Three new alloy models and an entry-level carbon option brings the latest Orbea Rise to a wider market.


Launched recently, the new Orbea Rise bridged the gap between the best full-fat e-bikes and diet models with its 85Nm Shimano EP801 motor and sub-20kg weight, but with only two high end models available, it demanded deep pockets. Just released, three new alloy options and two base carbon models lower the prices and broaden the audience for this exciting new e-bike.

Orbea Rise LT Alloy MY25

The Orbea Rise LT H10 goes on sale for £5,999.

Orbea Rise M20 Carbon and Rise Alloy need to know

  • Prices start at £4,999 for the Rise SL H20
  • LT models get 160mm front/150mm rear travel
  • SL models get 140mm front/140mm rear travel
  • Two battery options: 420Wh or 630Wh (standard issue)
  • Optional 210Wh range extender
  • Alloy frame is 1.3kg heavier than the carbon frame
  • Customise components through Orbea’s MYO

For all the details on the gen 2 Orbea Rise, check out our news story, but in short, it’s an evolution of one of the earliest lightweight models, with the headlines being more power unlocked from the Shimano EP801 motor, two battery options, both with the latest cell technology to reduce weight, and two configurations – a minimal SL model, and a more hardcore LT model with longer travel and slacker geometry.

Orbea Rise LT Alloy MY25

This is the Orbea Rise SL H20, costing £4,999.

Alloy frame offers more affordable price points

For the newly released options, the details remain the same, but the aim is to bring the price points down and attract a wider audience of riders. To this end, there are three models with a hydroformed, triple-butted alloy frame, two of which are in LT configuration and one in SL spec. The alloy frame shares the same profile as the carbon Rise with the single-sided brace stiffening the frame between the down tube and the seat tube, along with a concentric dropout pivot design and shock driven by a swinglink. Polished welds and hydroformed tube shaping ensures a frame that looks every bit as sleek as the premium carbon option. To minimise weight, the battery is not removable without taking the motor out. There are four frame sizes available.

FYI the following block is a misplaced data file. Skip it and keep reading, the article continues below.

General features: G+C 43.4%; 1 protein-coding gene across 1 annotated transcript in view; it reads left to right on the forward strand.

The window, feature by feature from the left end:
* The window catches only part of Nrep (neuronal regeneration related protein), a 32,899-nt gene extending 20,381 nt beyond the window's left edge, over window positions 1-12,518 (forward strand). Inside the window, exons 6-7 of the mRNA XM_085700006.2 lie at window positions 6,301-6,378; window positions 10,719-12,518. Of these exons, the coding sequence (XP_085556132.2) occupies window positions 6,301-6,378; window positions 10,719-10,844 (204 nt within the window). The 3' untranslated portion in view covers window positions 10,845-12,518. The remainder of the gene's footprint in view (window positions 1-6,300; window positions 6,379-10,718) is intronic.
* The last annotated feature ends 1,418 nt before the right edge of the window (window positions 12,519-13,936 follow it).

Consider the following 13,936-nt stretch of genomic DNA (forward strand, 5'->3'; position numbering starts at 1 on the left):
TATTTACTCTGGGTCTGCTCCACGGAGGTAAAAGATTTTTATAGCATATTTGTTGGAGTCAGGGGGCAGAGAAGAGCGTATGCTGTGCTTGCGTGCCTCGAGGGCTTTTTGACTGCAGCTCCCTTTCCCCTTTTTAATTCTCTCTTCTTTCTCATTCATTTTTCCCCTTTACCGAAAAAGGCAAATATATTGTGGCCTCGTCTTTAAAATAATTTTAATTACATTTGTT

Obviously there’s a weight penalty for the alloy frame compared to the carbon version. The extra weight is 1,300g, with the alloy frame weighing a claimed 3.5kg in size medium. Which should give all-up bike weights in the low twenties (kg).

The three alloy models start with the Rise SL H20 at £4,999 (€5,499 / $5,899). Being the SL model means it comes with faster-rolling Schwalbe tyres, slightly steeper geometry, 140mm travel front and rear, an inline shock and Fox 34 fork.

Orbea Rise LT Alloy MY25

The least expensive Rise LT is the alloy H20, costing £5,099.

For £5,099 (€5,599 / $5,999) the Rise LT H20 is the cheapest of the longer-travel models. This comes with slacker geo (including flip-chip), more travel, a burlier 36mm fork and chunkier tyres.

Orbea Rise LT Alloy MY25

Hydroformed tubes and polished welds make the alloy Rise LT virtually indistinguishable from its carbon counterpart.

Stretch another £900 and you step up to the Rise LT H10. It’s £5,999 (€6,499 / $6,999) and upgrades include a piggyback shock, Performance Grip damper in the Fox 36 fork, upgraded Shimano drivetrain and brakes.

Orbea Rise LT Alloy MY25

The entry-level long travel carbon Rise is the LT M20 at £6,299.

Finally there are two entry-level carbon framed models – the Rise SL M20 and LT M20. The former is £6,099 and comes with Fox Performance suspension. Want more travel and attitude? The LT M20 is £6,299 (€6,999 / $7,299) and also sports Fox Performance suspension, with mainly Shimano SLX parts. Paint and component customisation is available on all models via MYO.